ACT Brumbies fullback Tom Banks will get a chance to launch a last-minute bid for a spot on the Wallabies’ tour of Europe when Test selection goes on the line in an exhibition match in Sydney.
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Banks and Brumbies skipper Sam Carter were named in the Alan Jones’ Barbarians squad to play against the Wallabies at Allianz Stadium on October 28.

It will be the final match before the Wallabies start a four-Test trip to Japan, Wales, England and Scotland.

Wallabies coach Michael Cheika has thrown down the challenge to Barbarians players to prove their worth, saying he will delay announcing a tour squad until after the match.

Banks looms as a bolter after being called into the Wallabies training group last month and enjoying a breakout Super Rugby season in Canberra.

Carter is also trying to force his way back into Test contention after being left out of Cheika’s squad for the Rugby Championships.

“Banksy has come a long way from the pre-season and we really saw what he could do towards the end,” Carter said.

“I’ve got no doubt he’s ready for this next step up. There are a lot of blokes who have a chance to show what they’ve got in this game against the Wallabies.

“Everyone who is in contention or wants to show they’re in contention is going to do everything they can to stick it to the Wallabies players in their position.”

Jones, who led to grand slam glory in 1984, was a mentor to Carter’s father, David, when he was starting his rugby career.

But Jones will now take charge of a young group of forgotten Wallabies who are trying to show Cheika what he’s missing.

Sam Carter will play for the Vikings on Sunday. Photo: Rohan Thomson

“You play to win and we will be playing to win, there is no mistake about that,” Jones said.

“We have an obligation to the players when we’re bringing them from all over the world to make sure that they understand we’re fair dinkum. There has been a bit of a tradition where the Barbarians is a bit of a holiday and there’s plenty to drink and so on.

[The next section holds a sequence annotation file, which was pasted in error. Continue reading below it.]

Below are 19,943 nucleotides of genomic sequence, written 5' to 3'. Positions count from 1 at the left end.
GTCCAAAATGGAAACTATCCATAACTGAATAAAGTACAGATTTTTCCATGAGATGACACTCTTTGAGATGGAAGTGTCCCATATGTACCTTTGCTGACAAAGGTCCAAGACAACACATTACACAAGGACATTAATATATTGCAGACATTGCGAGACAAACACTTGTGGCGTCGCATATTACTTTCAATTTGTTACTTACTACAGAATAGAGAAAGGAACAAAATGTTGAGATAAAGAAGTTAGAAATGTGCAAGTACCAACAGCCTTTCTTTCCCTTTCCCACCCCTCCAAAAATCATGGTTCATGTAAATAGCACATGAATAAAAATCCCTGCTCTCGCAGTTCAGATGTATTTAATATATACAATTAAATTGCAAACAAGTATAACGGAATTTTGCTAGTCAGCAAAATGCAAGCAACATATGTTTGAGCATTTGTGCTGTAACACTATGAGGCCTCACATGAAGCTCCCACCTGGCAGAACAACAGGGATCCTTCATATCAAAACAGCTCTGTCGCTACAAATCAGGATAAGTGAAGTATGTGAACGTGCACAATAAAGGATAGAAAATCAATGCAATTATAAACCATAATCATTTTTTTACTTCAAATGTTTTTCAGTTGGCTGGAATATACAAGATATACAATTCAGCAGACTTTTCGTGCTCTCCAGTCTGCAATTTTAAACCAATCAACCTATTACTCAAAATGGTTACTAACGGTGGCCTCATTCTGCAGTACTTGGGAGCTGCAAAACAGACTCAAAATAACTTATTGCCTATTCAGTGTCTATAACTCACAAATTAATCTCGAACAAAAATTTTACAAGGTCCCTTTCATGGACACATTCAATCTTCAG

“That would be doing a disservice to the tradition of the Barbarians and also to the people who are coming through the turnstiles. We don’t want any Nick Kyrgioses playing for us here.”

Quade Cooper will captain the Barbarians side while Brumbies recruit Isi Naisarani and former Western Force captain Matt Hodgson will also play.

Giant lock Richie Arnold could be set for a confusing showdown with his twin brother, Brumbies second-rower Rory Arnold, for the first time in their careers.

Richie will play for the Barbarians while Cheika could call on Rory for the game as he fights to keep his spot for the spring tour.

Carter is trying to reignite his international career after falling out of favour with Cheika and being dropped from the Test squad after a mid-year series.

The 28-year-old will return from a two-week break to play for the Canberra Vikings against the Sydney Rays at Viking Park on Sunday.

He will then turn his attention to the Barbarians game and trying to earn a spot in the second-row rotation.

“The beauty of these types of games is that it gives guys a chance to prove they can handle international rugby,” Carter said.

“I remember I played against the Barbarians in one of [Cheika’s] first games for the Wallabies and I got to play for the Barbarians last year.

“I’m really excited. It’s a chance to get out in front of a big crowd. It’s a hell of an experience.”

Barbarians 24-man squad: Anaru Rangi, Andrew Ready, Augustine Pulu, Chance Peni, Eto Nabuli, George Moala, Isi Naisarani, Jacques Potgieter, Kane Koteka, Luke Jones, Matt Hodgson, Matt Philip, Michael Ruru, Pek Cowan, Quade Cooper, Richard Arnold, Sam Carter, Sam Greene, Sam Ward, TanielaTupou, Taqele Naiyaravaro, Theo Strang, Tim Nanai-Williams, Tom Banks.